Something to Laugh About
by William Fraser | Wellness Committee
Humour and laughter are universal. Wherever you travel you will find situations and people ready to go from a grin to a smile, to a chuckle, to a full-blown laugh.
So what happens when we laugh? First, there is an instant facelift, our blood vessels open, respiration is enhanced, our complexion improves, our hormone system changes and strengthens, heart rate and blood pressure change, and our diaphragm convulses. If that is not enough, laughter makes us feel good.
More specifically, a number of chemical changes occur in our bodies as we laugh. Apparently, an antibody in our saliva combats upper respiratory infection. The laugh also improves ventilation, which relieves chronic respiratory conditions. It decreases serum cortisol, thereby providing an antidote for the effects of stress and, at the same time, secretes an enzyme that protects the stomach from ulcers. It also releases endorphins that provide natural pain relief while helping to move nutrients and oxygen to body tissue.
What is even more wonderful is that this medical miracle is free and available without a prescription. It is available to everyone, and you can have as many daily doses as you like. You can laugh at life, a cartoon, a story, a comedian, or a joke. The value and importance of the laugh is such that some health clinics even teach people to laugh. They are asked to artificially force a laugh, but it usually does not take long before it is a genuine laugh at the sight and sound of the artificial laughs. Laughter is contagious.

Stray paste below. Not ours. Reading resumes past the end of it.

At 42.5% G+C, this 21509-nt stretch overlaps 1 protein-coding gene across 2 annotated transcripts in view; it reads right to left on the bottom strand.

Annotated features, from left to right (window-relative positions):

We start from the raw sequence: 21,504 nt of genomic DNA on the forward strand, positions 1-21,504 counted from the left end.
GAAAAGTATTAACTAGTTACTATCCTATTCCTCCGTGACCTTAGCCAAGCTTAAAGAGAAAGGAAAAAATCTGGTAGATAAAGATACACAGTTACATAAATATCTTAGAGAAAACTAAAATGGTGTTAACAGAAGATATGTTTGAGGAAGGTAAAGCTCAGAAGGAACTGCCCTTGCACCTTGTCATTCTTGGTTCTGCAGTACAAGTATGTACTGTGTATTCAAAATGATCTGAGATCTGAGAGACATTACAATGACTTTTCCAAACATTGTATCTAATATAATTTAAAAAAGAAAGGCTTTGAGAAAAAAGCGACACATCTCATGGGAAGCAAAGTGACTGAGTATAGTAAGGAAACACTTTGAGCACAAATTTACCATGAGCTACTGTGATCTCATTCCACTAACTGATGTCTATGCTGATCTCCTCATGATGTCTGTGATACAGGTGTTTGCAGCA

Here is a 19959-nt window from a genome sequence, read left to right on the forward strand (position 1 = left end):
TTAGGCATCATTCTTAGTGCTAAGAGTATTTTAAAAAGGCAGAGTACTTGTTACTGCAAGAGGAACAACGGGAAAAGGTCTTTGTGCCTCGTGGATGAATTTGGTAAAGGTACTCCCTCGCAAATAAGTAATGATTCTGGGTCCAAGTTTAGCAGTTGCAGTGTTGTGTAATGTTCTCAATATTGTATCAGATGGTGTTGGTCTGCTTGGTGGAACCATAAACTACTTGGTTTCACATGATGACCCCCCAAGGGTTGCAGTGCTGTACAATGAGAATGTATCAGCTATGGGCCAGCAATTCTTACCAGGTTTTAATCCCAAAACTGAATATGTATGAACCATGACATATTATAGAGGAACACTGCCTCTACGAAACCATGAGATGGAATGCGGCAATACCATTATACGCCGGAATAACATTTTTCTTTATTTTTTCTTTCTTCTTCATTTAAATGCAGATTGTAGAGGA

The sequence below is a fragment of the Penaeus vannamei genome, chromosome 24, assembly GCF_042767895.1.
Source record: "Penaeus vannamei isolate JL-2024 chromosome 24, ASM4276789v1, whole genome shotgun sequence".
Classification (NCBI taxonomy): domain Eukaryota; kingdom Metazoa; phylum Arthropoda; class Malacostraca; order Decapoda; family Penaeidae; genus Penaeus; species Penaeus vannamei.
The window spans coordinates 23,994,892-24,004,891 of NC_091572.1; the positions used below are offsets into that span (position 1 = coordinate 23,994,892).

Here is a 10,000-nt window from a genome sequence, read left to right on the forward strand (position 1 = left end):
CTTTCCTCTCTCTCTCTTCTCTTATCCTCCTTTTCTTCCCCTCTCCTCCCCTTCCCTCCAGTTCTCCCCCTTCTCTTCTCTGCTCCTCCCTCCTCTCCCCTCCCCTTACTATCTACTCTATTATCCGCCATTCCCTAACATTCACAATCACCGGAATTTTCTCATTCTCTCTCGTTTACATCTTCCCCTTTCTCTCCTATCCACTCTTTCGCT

So what is there to laugh about? In the play, Harvey the main character says that it is always easy to find the ninety-five per cent that is wrong, but finding the five per cent makes life interesting. That means that even on the worst day, you can look for that five per cent. It has been said that if we take an honest look at ourselves, we will always have something to laugh at. Each of us has done or found ourselves in a situation where we could get angry or laugh. Personally, I remember a misadventure with a blender and spinach soup. Covered in green soup I could have been angry at a loose lid and wasted soup, but I imagined how I looked covered in green and chose to laugh at myself, a giant leprechaun — in a kitchen also covered in green!
If you are not fortunate enough to be your own comic relief, you can look elsewhere for a daily laugh. YouTube has a huge catalogue of comics, and who can remember and not laugh at Abbott and Costello’s “Who’s On First” comedy routine, or Tim Conway’s “Dentist” skit, or Bob Newhart’s “Driving Instructor” monologue. In the same way, Google can provide numerous lists of jokes and funny stories.
A gentleman at our church approaches me each Sunday and asks for a joke, and I always try to provide one. He and I share a laugh. It has been said that each time we laugh we add five minutes to our lives. It’s my hope that I have added a couple of hours to his, mine, and yours.
For more posts like these, visit the Emotional Wellness page.